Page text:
Cystic Fibrosis Treatment

When it comes to treatment, research and quality improvement, there are a number of things to bear in mind. This will ensure the furthering of a cure, the aid of others, and the health of you or your child.


~It can be scary, but don’t be afraid to ask questions. Further your understanding of what you are dealing with. There will be many people involved with you or your child’s care. It’s important to know what’s going on.


~First, find out what you are taking. Read the label when you get it. Is it the right stuff? Then, tell your CF physician about all the things you were or are currently taking. They need to know if these things or combinations of them affect progress adversely. Your care center will prescribe and act in a more effective manner if this is done.
~Have a plan. You need to work with a CF healthcare team to formulate a course of action.


~Don’t overdo it. What is the purpose of this test? Why another treatment? More might not always be better.


~Follow up with the care center after a test or procedure is done. Just because you didn’t hear from them does not mean that there isn’t news. Test results get lost in the mail. Phone numbers can get written down incorrectly. This also goes with asking questions. Find out when and how test results will be received. No news doesn’t always mean goon news.


~Stay abreast on advances in treatment and scientific discovery. There are over 1,000 mutations of the CF gene. Not all cases/symptoms are the same. There is not a single form of treatment.

Common Treatments of Cystic Fibrosis (CF)

When someone is first diagnosed with cystic fibrosis (CF), they might spend a short time in the hospital to receive diagnostic tests to measure their breathing as well as the functioning of the lungs.  They might also have a nutritional assessment. Doctors will want to be sure their lungs are clear and that they are on the right track with proper vitamins and dietary enzymes to help them maintain a normal weight.

After preliminary testing and a prescription of treatments, the patient will usually follow up with the doctor every one to three months. Treatments will vary from one child to the next depending on the severity of the condition. Cystic fibrosis is a genetic disease that is inherited when both parents are carriers of the CF gene.  Because there are hundreds of CF gene mutations, one child's symptoms may vary from other patients, and some conditions of cystic fibrosis will be worse than others.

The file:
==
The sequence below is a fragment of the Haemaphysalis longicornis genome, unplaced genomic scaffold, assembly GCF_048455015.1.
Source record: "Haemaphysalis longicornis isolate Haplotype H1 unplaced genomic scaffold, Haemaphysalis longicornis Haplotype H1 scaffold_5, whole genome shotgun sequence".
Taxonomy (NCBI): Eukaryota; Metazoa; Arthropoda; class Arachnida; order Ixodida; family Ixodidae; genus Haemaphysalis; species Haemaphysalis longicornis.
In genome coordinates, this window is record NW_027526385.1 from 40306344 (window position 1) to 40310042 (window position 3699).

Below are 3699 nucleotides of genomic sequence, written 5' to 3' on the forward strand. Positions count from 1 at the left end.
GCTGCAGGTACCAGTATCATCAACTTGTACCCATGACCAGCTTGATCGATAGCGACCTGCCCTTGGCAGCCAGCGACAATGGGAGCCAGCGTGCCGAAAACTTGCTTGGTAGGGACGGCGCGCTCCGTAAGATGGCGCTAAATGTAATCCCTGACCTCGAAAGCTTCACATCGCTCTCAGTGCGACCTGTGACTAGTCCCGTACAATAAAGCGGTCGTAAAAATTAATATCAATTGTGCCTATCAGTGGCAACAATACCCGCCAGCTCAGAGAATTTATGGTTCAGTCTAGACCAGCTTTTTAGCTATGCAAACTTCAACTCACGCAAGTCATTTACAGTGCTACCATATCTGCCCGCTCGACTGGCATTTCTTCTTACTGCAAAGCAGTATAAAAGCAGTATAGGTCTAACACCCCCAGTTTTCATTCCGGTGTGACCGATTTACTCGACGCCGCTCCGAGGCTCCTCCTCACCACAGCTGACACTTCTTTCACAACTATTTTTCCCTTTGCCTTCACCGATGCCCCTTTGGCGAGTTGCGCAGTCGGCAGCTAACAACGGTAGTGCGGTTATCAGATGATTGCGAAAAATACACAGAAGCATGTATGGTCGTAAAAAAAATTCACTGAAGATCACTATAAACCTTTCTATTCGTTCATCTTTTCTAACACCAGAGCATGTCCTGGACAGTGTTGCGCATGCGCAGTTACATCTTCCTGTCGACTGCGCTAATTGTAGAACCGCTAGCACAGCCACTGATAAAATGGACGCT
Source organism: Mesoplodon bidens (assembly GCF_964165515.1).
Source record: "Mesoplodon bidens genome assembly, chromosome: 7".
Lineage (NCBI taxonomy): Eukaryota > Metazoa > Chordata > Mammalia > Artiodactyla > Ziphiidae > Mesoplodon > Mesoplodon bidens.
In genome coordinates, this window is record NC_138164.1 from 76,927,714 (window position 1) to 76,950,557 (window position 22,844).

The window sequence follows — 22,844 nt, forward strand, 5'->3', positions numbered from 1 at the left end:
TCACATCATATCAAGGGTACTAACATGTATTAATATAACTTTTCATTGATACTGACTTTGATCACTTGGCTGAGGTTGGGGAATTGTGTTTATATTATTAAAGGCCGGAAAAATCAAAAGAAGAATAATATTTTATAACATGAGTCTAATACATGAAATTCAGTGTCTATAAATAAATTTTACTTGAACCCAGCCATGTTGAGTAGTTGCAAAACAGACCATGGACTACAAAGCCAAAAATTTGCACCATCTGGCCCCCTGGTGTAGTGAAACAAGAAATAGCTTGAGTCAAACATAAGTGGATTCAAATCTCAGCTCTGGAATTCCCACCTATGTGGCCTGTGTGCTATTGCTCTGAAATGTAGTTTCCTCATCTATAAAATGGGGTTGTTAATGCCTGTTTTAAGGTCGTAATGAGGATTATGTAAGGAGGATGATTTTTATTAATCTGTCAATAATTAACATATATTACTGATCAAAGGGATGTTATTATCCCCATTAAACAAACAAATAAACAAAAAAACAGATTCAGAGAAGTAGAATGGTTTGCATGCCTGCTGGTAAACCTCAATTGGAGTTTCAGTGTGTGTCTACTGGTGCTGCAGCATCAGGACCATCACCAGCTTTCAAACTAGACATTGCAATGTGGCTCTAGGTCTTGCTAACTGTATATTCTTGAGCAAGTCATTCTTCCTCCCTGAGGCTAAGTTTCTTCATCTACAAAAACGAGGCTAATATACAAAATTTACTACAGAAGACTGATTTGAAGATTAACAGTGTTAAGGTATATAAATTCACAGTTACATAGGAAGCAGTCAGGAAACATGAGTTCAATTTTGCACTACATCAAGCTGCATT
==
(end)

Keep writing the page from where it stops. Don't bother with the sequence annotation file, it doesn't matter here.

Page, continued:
Therapy Treatments for Cystic Fibrosis

There are two main therapies given to cystic fibrosis patients - pulmonary therapy and nutritional therapy.  Pulmonary therapy is a treatment to help clear mucus from the lungs through exercise, physical therapy, and medications. Chest therapy includes bronchial drainage.  This is accomplished by putting the patient in a certain position that promotes lung drainage. While in this position, the chest or back will be clapped and vibrated to help dislodge and move mucus.

There are mechanical aids available today that help perform this therapy. Inhaled medications are often prescribed to help with breathing. These can include mucolytics to help thin the mucus, bronchodilators for widening breathing tubes, and decongestants that can reduce the swelling in the breathing tube membranes. A new treatment that is being researched is an inhaled spray that contains normal CF genes. The normal genes can enter the lungs through the inhaler to help repair lung damage. Also, there is a protein repair therapy that repairs the defective protein in the body called CFTR.

Medications and Other Treatments

Antibiotics are usually administered to patients with cystic fibrosis for lung infections or other types of infections. These are often taken orally or in the form of aerosol. They can also be injected directly into a vein.

Nutritional Therapy

To help with digestive problems, the patient is often given a manageable diet that is high in calories and low in fat. The diet is also usually high in protein.  Pancreatic enzymes are prescribed to help with digestion. These enzymes are not habit-forming and will not alter behavior. Enzymes help the body to absorb the necessary nutrients from food.  They also help reduce the number of stools, amount of bulkiness in the stool, distension, and abdominal pain. Nutritional supplements given are vitamins A, D, E, and K.  To help with obstructions of the intestines, mucolytic agents and enemas are used.

Patients might also be told to keep salty foods handy. Their body releases excessive amounts of salt through sweat, and the body needs to be replenished of salt throughout the day.

Though these treatments cannot cure cystic fibrosis, they can help the patient better cope with the affects of the disease and live a healthier, fuller life.